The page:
Inspection and enforcement– two words that may make drivers cringe but are vastly important. These events are necessary as a reminder, that to keep our roadways safe for all, drivers and motor carriers must have properly functioning brakes and ensure vehicles are working appropriately overall. In 2018, there was a decrease in overall fatalities, second year in a row, according to the highway crash fatality data gathered by the USDOT National Highway Traffic Safety Administration. However, large-truck fatalities actually increased slightly for 2018 so there is always room for improvement. Although enforcement may seem like tedious and nit picking to some, most can appreciate the serious work done by the inspectors, and agree that the decline of fatalities is a desired result.
While CVSA has set dates for inspections, this year included June 4-6 and September 15-21, they consider brakes to be such a high priority that regular surprise roadside inspections are also conducted. In May, one that occurred checked out more than 10,000 commercial motor vehicles (trucks mostly) finding over 1600 had brake related critical violations that resulted in them being put out of service. In June more than 12000 commercial vehicles were removed from US and Canadian roadways due to equipment violations. But things are looking up, just over 86% of the inspected vehicles from September’s nationwide inspection event came out with no critical brake related violations. That is almost 10% less vehicles out than in last year’s event.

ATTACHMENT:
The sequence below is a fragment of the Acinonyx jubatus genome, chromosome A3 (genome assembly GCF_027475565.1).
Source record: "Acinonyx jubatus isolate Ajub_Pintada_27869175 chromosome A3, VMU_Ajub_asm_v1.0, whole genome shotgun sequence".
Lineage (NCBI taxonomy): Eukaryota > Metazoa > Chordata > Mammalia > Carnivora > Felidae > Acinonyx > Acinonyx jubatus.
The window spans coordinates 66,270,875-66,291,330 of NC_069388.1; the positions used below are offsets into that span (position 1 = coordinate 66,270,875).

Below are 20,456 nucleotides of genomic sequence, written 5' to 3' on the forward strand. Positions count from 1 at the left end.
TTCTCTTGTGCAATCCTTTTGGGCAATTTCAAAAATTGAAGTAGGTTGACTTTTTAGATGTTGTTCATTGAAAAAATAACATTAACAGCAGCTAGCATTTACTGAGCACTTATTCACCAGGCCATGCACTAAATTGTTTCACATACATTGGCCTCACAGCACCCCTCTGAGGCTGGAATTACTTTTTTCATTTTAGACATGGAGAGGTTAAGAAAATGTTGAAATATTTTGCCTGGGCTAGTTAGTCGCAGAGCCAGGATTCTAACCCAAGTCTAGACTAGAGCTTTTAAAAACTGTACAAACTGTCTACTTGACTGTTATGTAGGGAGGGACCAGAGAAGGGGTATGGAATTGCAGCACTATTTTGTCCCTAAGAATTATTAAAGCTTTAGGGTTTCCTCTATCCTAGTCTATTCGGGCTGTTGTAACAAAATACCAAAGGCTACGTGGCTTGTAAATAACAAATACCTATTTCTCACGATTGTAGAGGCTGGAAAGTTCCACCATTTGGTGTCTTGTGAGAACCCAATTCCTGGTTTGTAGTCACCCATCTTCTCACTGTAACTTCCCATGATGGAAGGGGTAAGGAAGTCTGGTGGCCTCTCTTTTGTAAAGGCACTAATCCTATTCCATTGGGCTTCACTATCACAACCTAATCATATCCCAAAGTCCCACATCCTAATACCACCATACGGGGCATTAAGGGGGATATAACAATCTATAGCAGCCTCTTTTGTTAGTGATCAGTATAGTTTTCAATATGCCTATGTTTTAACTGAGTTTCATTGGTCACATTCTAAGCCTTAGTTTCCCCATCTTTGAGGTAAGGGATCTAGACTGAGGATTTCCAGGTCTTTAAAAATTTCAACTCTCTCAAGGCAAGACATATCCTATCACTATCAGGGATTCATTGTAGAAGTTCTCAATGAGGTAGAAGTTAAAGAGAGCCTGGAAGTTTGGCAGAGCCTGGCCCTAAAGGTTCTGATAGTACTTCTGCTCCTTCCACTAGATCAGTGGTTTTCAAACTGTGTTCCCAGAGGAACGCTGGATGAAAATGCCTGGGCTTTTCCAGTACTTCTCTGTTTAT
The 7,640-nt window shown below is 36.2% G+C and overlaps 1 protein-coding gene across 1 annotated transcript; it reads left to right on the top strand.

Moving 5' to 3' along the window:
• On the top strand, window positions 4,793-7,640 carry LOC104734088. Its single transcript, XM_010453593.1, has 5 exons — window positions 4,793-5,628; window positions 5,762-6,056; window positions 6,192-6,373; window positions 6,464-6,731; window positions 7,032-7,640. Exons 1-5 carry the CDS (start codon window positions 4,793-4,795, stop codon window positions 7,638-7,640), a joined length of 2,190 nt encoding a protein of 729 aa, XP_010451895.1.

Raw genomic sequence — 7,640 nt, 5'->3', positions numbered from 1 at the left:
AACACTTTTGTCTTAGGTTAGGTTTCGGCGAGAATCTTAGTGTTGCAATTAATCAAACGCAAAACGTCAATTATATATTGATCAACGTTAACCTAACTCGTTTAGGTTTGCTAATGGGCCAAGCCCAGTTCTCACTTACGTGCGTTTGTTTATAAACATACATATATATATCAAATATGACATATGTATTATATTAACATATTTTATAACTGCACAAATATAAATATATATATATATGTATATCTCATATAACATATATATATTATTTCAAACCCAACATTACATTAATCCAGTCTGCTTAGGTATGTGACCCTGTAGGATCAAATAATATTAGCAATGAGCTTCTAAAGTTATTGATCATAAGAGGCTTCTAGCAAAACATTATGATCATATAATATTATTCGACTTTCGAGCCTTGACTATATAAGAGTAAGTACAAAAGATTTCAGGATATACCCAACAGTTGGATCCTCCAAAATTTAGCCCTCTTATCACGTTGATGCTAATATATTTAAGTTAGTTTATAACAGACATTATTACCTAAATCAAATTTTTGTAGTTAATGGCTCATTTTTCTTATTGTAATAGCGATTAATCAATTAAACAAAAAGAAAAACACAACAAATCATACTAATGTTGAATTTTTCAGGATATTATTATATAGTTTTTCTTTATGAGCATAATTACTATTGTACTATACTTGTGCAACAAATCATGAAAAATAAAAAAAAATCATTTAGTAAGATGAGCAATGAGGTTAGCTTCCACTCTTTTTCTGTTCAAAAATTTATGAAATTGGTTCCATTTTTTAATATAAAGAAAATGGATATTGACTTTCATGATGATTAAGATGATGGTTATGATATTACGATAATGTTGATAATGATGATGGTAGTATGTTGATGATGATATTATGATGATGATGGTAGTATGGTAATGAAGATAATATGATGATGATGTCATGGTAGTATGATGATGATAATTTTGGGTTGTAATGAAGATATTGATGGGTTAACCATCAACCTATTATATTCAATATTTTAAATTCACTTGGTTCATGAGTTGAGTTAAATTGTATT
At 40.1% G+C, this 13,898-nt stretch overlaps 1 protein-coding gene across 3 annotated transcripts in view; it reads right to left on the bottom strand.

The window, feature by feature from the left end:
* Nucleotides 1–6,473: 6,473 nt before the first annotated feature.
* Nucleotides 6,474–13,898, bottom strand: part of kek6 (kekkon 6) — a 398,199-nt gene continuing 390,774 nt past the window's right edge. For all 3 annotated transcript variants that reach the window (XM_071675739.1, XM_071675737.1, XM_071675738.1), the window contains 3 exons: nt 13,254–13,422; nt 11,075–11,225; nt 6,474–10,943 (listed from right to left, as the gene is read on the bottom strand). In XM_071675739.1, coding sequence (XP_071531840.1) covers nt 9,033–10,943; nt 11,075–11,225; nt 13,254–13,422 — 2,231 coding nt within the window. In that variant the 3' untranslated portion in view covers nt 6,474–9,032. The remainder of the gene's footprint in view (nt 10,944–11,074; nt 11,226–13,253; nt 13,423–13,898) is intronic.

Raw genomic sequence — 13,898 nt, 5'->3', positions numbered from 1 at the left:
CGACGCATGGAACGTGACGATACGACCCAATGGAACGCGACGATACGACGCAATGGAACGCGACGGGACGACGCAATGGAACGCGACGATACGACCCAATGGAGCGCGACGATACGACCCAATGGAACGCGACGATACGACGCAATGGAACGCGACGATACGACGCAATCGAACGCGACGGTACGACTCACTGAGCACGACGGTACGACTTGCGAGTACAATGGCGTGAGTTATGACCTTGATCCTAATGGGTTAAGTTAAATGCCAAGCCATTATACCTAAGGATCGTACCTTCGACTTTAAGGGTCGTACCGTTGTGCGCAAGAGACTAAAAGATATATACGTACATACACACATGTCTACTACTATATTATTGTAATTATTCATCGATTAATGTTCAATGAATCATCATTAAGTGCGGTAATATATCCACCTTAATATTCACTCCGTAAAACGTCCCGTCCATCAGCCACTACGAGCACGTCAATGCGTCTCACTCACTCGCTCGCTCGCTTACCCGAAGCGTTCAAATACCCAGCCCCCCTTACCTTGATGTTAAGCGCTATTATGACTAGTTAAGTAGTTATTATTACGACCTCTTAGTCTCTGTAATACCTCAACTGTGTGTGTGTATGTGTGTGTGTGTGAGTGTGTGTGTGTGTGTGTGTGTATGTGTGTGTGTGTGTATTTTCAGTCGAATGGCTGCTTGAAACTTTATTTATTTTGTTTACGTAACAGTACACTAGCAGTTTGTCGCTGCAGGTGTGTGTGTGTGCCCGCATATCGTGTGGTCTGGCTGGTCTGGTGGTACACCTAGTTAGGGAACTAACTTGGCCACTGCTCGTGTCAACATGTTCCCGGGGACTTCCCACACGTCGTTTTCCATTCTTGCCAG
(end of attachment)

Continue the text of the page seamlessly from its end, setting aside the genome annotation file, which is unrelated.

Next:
Brake components are just one part of the inspection process done by inspectors on commercial motor vehicles daily. There are several things that inspectors look for, and CVSA spotlights certain types of violations every year. Although this year’s focus was on steering and suspension, brakes are always on the menu of problems. Inspectors found issues with over 400 steering systems and just over 700 suspensions, enough to put them out of service. And despite not being the main focus, the 2 categories involving brakes (system problems and out of adjustment) accounted for slightly over 45% of the total violations resulting in trucks placed out of service. Of course there are other types of equipment violations that inspectors must find critical enough to pull vehicles out of service. These other issues measure far lower on the scale, with tire and wheel problems coming in next highest at just over 19%, and dwindling further down fuel and exhaust systems and even cargo securement. That being the case, it should be more a sense of relief than stress knowing the inspectors do what they do.